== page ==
A striking granite monument on Virginia’s Cedar Creek Battlefield honoring Vermont’s 8th Volunteer Infantry Regiment has been all but hidden from public view since it was erected in 1885. Until recently, the site was in private hands. This week, the National Park Service is offering its first ranger-conducted tour of the memorial on Friday at 1 p.m. The same tour will be offered most Tuesdays and Saturdays at 1 p.m. until mid-August.
Meet the park ranger at 8739 Valley Pike in Middletown, Va. The entrance will be marked by a Park Service banner. Wear sturdy shoes because of uneven ground.
The Battle of Cedar Creek occurred on Oct. 19, 1864 when Confederates crossed Cedar Creek between Strasburg and Middletown in a pre-dawn ambush of a still-sleeping Union army. While Union soldiers scrambled to respond, one outnumbered brigade was ordered to hold off the attackers at the monument’s site to give commanders of the XIX corps time to regroup. The 8th Vermont led the operation, fighting the invaders in close quarter combat for a half-hour. Post-war accounts speak about the Vermonters trying to find the enemy in the darkness and the lethal but successful struggle to hold on to the colors.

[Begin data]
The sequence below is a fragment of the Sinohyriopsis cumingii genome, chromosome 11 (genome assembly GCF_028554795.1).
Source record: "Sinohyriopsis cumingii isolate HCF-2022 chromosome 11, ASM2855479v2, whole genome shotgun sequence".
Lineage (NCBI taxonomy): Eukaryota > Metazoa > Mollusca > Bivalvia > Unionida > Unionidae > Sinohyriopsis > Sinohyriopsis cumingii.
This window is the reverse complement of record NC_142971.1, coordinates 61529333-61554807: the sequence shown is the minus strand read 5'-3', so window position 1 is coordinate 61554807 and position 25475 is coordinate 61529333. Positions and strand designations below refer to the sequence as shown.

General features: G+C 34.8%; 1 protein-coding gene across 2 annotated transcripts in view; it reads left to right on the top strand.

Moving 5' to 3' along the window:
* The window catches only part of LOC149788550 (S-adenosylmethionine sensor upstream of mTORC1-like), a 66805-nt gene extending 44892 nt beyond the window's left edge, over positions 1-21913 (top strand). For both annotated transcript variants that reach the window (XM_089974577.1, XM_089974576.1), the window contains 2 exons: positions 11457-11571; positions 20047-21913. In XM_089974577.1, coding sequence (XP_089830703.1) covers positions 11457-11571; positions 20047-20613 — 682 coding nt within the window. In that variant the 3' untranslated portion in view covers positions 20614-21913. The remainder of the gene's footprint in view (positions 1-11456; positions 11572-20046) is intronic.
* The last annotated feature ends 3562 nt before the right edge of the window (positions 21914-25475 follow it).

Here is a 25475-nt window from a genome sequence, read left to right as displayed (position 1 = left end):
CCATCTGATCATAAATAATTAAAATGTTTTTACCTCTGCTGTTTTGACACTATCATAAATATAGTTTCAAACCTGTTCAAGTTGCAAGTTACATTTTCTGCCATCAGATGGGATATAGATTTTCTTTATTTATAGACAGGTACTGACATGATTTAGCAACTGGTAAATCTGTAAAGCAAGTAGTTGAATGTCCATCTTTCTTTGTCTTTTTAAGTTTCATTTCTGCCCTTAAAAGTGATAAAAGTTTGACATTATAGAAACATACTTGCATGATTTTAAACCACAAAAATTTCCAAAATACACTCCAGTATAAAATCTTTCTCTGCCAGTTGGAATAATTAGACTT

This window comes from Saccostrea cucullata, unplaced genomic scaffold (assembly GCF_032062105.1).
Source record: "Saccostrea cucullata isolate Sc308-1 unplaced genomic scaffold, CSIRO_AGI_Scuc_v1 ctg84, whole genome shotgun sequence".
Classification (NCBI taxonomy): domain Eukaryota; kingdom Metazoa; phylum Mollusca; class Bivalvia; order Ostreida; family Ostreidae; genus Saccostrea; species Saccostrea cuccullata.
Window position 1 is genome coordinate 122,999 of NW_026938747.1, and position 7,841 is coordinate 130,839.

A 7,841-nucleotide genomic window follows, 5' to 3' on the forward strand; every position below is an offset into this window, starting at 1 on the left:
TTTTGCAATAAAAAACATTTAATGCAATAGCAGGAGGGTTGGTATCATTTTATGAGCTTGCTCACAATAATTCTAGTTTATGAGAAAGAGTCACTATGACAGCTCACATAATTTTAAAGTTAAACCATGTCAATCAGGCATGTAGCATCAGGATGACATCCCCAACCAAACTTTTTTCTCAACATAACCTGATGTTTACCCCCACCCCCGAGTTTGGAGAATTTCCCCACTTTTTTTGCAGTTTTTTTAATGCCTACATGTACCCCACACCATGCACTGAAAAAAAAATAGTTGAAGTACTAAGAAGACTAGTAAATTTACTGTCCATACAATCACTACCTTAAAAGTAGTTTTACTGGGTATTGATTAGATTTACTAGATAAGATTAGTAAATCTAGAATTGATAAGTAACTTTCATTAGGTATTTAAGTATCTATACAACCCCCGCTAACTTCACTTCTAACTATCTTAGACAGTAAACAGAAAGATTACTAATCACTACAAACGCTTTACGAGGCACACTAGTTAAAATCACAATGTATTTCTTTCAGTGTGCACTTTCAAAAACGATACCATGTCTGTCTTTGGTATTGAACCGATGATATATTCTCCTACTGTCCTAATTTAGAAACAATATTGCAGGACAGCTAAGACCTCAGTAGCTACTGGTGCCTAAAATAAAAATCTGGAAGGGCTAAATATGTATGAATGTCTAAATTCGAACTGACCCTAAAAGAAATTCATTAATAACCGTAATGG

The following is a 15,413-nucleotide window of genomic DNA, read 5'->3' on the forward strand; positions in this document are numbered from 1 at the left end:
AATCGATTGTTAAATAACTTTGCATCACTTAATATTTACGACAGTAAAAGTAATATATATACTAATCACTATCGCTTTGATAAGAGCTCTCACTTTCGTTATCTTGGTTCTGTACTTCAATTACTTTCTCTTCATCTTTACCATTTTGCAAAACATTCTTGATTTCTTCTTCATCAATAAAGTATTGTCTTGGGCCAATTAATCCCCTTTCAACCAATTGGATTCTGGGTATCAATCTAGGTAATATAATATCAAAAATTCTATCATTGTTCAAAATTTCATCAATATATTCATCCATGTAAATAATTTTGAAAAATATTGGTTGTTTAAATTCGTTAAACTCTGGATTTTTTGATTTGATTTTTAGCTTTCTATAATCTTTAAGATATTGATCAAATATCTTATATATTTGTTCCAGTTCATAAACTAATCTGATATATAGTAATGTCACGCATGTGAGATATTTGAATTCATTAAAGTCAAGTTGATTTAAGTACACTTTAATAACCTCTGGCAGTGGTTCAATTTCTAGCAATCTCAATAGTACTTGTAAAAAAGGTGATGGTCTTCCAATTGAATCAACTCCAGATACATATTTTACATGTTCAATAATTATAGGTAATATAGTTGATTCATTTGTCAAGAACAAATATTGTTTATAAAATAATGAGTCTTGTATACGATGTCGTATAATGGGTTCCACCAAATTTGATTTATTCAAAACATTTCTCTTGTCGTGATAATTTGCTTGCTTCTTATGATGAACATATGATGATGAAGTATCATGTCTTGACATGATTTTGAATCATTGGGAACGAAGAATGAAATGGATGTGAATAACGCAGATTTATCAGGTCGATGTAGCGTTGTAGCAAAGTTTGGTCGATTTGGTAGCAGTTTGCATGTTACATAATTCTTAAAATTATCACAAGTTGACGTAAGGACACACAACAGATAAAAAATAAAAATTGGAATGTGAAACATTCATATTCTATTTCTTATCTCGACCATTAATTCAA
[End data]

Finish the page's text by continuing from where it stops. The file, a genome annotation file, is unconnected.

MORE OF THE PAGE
The 8th Vermont was the last unit to pull back, leaving behind more than 60 percent of their men. The casualties were 110 of 164, including 13 of the 16 commissioned officers and three color bearers. Herbert E. Hill, one of the survivors, paid for the monument and had it installed. Three sides were left rough hewn, symbolizing how he and his colleagues were attacked on the front and both flanks. The fourth side is highly polished and bears an inscription relating what happened there.
The 12.5 acre monument tract was purchased recently by the Civil War Trust and the American Battlefield Preservation Program (an arm of the Park Service) with the assistance of the Virginia Department of Historic Resources. A campaign to raise a total of $1.3 million for the monument site and another parcel on the battlefield as well as one at nearby Toms Brook was announced in February and concluded this month.
The parcel has been transferred to the Cedar Creek and Belle Grove National Historical Park, the country’s first public/private national park.